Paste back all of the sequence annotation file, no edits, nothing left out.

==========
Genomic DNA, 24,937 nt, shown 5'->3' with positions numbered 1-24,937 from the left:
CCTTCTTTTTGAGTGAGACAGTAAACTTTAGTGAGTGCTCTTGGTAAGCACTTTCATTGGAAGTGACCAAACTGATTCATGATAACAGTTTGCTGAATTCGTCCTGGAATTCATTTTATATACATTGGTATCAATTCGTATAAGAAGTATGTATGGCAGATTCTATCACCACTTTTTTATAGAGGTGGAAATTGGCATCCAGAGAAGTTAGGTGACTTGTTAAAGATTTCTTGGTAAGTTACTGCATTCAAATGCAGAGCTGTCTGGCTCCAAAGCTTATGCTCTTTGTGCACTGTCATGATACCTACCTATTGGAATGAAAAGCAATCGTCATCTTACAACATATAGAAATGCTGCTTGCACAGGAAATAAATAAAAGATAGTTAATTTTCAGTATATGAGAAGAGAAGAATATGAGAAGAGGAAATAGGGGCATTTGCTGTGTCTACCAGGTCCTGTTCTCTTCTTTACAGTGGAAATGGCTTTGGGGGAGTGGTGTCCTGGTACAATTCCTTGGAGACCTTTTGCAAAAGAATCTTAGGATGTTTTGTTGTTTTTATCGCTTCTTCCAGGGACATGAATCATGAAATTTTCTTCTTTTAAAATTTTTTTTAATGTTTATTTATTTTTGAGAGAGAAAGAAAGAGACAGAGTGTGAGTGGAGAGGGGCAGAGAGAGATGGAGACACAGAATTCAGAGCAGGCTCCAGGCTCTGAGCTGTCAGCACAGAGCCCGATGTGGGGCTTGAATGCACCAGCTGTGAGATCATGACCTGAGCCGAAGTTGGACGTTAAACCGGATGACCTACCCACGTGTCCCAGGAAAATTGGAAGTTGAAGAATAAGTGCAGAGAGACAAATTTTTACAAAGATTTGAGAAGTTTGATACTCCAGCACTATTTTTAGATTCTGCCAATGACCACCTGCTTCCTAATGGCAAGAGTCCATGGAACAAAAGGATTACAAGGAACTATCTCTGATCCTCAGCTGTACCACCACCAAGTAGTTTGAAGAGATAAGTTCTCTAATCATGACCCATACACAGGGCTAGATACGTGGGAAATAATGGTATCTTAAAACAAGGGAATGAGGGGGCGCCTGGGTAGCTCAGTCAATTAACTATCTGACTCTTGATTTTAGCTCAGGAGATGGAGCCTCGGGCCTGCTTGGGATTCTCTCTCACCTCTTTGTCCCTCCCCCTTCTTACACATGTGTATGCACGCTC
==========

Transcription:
Genomic DNA, 24,937 nt, shown 5'->3' with positions numbered 1-24,937 from the left:
CCTTCTTTTTGAGTGAGACAGTAAACTTTAGTGAGTGCTCTTGGTAAGCACTTTCATTGGAAGTGACCAAACTGATTCATGATAACAGTTTGCTGAATTCGTCCTGGAATTCATTTTATATACATTGGTATCAATTCGTATAAGAAGTATGTATGGCAGATTCTATCACCACTTTTTTATAGAGGTGGAAATTGGCATCCAGAGAAGTTAGGTGACTTGTTAAAGATTTCTTGGTAAGTTACTGCATTCAAATGCAGAGCTGTCTGGCTCCAAAGCTTATGCTCTTTGTGCACTGTCATGATACCTACCTATTGGAATGAAAAGCAATCGTCATCTTACAACATATAGAAATGCTGCTTGCACAGGAAATAAATAAAAGATAGTTAATTTTCAGTATATGAGAAGAGAAGAATATGAGAAGAGGAAATAGGGGCATTTGCTGTGTCTACCAGGTCCTGTTCTCTTCTTTACAGTGGAAATGGCTTTGGGGGAGTGGTGTCCTGGTACAATTCCTTGGAGACCTTTTGCAAAAGAATCTTAGGATGTTTTGTTGTTTTTATCGCTTCTTCCAGGGACATGAATCATGAAATTTTCTTCTTTTAAAATTTTTTTTAATGTTTATTTATTTTTGAGAGAGAAAGAAAGAGACAGAGTGTGAGTGGAGAGGGGCAGAGAGAGATGGAGACACAGAATTCAGAGCAGGCTCCAGGCTCTGAGCTGTCAGCACAGAGCCCGATGTGGGGCTTGAATGCACCAGCTGTGAGATCATGACCTGAGCCGAAGTTGGACGTTAAACCGGATGACCTACCCACGTGTCCCAGGAAAATTGGAAGTTGAAGAATAAGTGCAGAGAGACAAATTTTTACAAAGATTTGAGAAGTTTGATACTCCAGCACTATTTTTAGATTCTGCCAATGACCACCTGCTTCCTAATGGCAAGAGTCCATGGAACAAAAGGATTACAAGGAACTATCTCTGATCCTCAGCTGTACCACCACCAAGTAGTTTGAAGAGATAAGTTCTCTAATCATGACCCATACACAGGGCTAGATACGTGGGAAATAATGGTATCTTAAAACAAGGGAATGAGGGGGCGCCTGGGTAGCTCAGTCAATTAACTATCTGACTCTTGATTTTAGCTCAGGAGATGGAGCCTCGGGCCTGCTTGGGATTCTCTCTCACCTCTTTGTCCCTCCCCCTTCTTACACATGTGTATGCACGCTC